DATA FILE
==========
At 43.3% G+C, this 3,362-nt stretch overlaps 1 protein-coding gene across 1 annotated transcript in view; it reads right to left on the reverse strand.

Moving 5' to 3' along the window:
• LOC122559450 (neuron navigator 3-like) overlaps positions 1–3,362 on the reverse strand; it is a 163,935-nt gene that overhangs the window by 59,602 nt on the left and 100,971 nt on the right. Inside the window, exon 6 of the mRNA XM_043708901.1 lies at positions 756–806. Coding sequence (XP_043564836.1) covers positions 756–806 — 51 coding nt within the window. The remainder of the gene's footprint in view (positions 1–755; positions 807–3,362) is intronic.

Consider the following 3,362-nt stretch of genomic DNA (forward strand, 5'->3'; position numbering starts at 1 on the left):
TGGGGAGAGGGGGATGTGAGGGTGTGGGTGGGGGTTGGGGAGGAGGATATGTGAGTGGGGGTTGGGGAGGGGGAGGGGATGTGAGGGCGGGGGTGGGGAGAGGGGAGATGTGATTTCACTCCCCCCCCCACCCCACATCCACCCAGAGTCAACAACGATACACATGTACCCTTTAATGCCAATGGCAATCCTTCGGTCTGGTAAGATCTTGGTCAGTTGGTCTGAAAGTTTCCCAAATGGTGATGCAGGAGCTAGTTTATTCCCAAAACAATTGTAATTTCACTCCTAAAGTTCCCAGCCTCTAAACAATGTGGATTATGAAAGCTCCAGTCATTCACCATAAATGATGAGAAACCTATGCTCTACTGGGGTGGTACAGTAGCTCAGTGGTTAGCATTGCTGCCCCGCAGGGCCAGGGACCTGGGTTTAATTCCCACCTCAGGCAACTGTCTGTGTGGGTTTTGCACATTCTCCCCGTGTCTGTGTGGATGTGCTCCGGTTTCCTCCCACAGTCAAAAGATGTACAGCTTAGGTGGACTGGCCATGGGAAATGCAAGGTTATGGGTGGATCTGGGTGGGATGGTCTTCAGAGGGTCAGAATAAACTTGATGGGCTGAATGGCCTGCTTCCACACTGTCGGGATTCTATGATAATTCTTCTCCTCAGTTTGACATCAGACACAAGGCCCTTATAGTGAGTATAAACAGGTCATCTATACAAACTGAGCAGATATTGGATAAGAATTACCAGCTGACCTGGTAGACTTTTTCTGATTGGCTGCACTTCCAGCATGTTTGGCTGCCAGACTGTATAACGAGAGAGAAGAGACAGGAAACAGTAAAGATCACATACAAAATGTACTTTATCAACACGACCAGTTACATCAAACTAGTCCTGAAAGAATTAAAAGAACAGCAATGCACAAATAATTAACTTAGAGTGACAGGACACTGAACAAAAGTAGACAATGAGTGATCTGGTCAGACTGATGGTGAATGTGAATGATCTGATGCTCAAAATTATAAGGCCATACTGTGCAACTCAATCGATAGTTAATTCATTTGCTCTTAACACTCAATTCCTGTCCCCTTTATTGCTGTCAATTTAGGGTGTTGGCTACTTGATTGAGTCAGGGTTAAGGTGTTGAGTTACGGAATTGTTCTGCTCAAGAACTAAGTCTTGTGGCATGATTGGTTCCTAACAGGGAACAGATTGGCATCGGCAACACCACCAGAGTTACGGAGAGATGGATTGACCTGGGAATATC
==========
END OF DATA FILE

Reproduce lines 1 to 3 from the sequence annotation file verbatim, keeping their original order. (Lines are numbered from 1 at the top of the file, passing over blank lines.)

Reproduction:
At 43.3% G+C, this 3,362-nt stretch overlaps 1 protein-coding gene across 1 annotated transcript in view; it reads right to left on the reverse strand.

Moving 5' to 3' along the window:
• LOC122559450 (neuron navigator 3-like) overlaps positions 1–3,362 on the reverse strand; it is a 163,935-nt gene that overhangs the window by 59,602 nt on the left and 100,971 nt on the right. Inside the window, exon 6 of the mRNA XM_043708901.1 lies at positions 756–806. Coding sequence (XP_043564836.1) covers positions 756–806 — 51 coding nt within the window. The remainder of the gene's footprint in view (positions 1–755; positions 807–3,362) is intronic.